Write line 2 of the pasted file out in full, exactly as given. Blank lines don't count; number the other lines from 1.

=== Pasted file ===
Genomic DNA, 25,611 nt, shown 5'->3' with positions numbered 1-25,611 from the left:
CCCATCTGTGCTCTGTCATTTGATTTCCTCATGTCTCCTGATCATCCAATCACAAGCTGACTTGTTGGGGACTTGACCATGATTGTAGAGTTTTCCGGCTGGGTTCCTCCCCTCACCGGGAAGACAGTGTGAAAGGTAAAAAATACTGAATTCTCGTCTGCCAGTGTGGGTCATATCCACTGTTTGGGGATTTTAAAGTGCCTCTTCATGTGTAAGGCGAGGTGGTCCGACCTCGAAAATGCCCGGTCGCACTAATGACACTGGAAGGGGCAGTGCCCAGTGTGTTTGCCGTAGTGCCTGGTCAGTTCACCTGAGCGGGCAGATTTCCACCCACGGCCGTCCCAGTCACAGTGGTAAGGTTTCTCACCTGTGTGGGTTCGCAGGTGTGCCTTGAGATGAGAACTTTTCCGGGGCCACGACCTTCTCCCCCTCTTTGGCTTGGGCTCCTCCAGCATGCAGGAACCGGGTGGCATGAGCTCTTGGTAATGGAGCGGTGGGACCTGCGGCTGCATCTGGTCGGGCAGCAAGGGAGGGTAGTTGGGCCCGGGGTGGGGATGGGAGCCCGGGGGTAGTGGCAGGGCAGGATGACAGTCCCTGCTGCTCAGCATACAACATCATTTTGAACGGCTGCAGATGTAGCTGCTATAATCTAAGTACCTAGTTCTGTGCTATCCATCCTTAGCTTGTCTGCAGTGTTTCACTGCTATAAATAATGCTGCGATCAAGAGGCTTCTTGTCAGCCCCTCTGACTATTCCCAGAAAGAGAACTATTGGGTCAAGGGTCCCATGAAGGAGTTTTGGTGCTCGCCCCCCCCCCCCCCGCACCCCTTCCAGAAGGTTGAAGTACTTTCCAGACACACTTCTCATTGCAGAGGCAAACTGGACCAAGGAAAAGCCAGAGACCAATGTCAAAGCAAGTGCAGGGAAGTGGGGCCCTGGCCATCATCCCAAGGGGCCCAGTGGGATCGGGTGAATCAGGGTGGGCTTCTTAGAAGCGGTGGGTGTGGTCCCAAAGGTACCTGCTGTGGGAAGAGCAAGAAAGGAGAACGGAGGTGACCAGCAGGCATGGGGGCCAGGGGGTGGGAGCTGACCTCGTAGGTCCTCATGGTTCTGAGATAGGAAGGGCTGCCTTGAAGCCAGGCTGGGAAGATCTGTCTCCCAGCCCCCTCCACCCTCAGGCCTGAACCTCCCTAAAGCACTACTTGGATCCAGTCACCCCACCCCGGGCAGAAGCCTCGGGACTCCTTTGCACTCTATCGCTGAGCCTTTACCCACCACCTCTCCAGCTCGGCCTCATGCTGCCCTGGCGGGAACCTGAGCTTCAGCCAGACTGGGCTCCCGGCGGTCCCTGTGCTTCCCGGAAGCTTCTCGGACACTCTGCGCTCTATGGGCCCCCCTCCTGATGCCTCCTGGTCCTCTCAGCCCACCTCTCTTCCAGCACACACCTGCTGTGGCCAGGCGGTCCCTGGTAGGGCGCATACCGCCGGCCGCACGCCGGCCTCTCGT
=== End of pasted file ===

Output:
CCCATCTGTGCTCTGTCATTTGATTTCCTCATGTCTCCTGATCATCCAATCACAAGCTGACTTGTTGGGGACTTGACCATGATTGTAGAGTTTTCCGGCTGGGTTCCTCCCCTCACCGGGAAGACAGTGTGAAAGGTAAAAAATACTGAATTCTCGTCTGCCAGTGTGGGTCATATCCACTGTTTGGGGATTTTAAAGTGCCTCTTCATGTGTAAGGCGAGGTGGTCCGACCTCGAAAATGCCCGGTCGCACTAATGACACTGGAAGGGGCAGTGCCCAGTGTGTTTGCCGTAGTGCCTGGTCAGTTCACCTGAGCGGGCAGATTTCCACCCACGGCCGTCCCAGTCACAGTGGTAAGGTTTCTCACCTGTGTGGGTTCGCAGGTGTGCCTTGAGATGAGAACTTTTCCGGGGCCACGACCTTCTCCCCCTCTTTGGCTTGGGCTCCTCCAGCATGCAGGAACCGGGTGGCATGAGCTCTTGGTAATGGAGCGGTGGGACCTGCGGCTGCATCTGGTCGGGCAGCAAGGGAGGGTAGTTGGGCCCGGGGTGGGGATGGGAGCCCGGGGGTAGTGGCAGGGCAGGATGACAGTCCCTGCTGCTCAGCATACAACATCATTTTGAACGGCTGCAGATGTAGCTGCTATAATCTAAGTACCTAGTTCTGTGCTATCCATCCTTAGCTTGTCTGCAGTGTTTCACTGCTATAAATAATGCTGCGATCAAGAGGCTTCTTGTCAGCCCCTCTGACTATTCCCAGAAAGAGAACTATTGGGTCAAGGGTCCCATGAAGGAGTTTTGGTGCTCGCCCCCCCCCCCCCCGCACCCCTTCCAGAAGGTTGAAGTACTTTCCAGACACACTTCTCATTGCAGAGGCAAACTGGACCAAGGAAAAGCCAGAGACCAATGTCAAAGCAAGTGCAGGGAAGTGGGGCCCTGGCCATCATCCCAAGGGGCCCAGTGGGATCGGGTGAATCAGGGTGGGCTTCTTAGAAGCGGTGGGTGTGGTCCCAAAGGTACCTGCTGTGGGAAGAGCAAGAAAGGAGAACGGAGGTGACCAGCAGGCATGGGGGCCAGGGGGTGGGAGCTGACCTCGTAGGTCCTCATGGTTCTGAGATAGGAAGGGCTGCCTTGAAGCCAGGCTGGGAAGATCTGTCTCCCAGCCCCCTCCACCCTCAGGCCTGAACCTCCCTAAAGCACTACTTGGATCCAGTCACCCCACCCCGGGCAGAAGCCTCGGGACTCCTTTGCACTCTATCGCTGAGCCTTTACCCACCACCTCTCCAGCTCGGCCTCATGCTGCCCTGGCGGGAACCTGAGCTTCAGCCAGACTGGGCTCCCGGCGGTCCCTGTGCTTCCCGGAAGCTTCTCGGACACTCTGCGCTCTATGGGCCCCCCTCCTGATGCCTCCTGGTCCTCTCAGCCCACCTCTCTTCCAGCACACACCTGCTGTGGCCAGGCGGTCCCTGGTAGGGCGCATACCGCCGGCCGCACGCCGGCCTCTCGT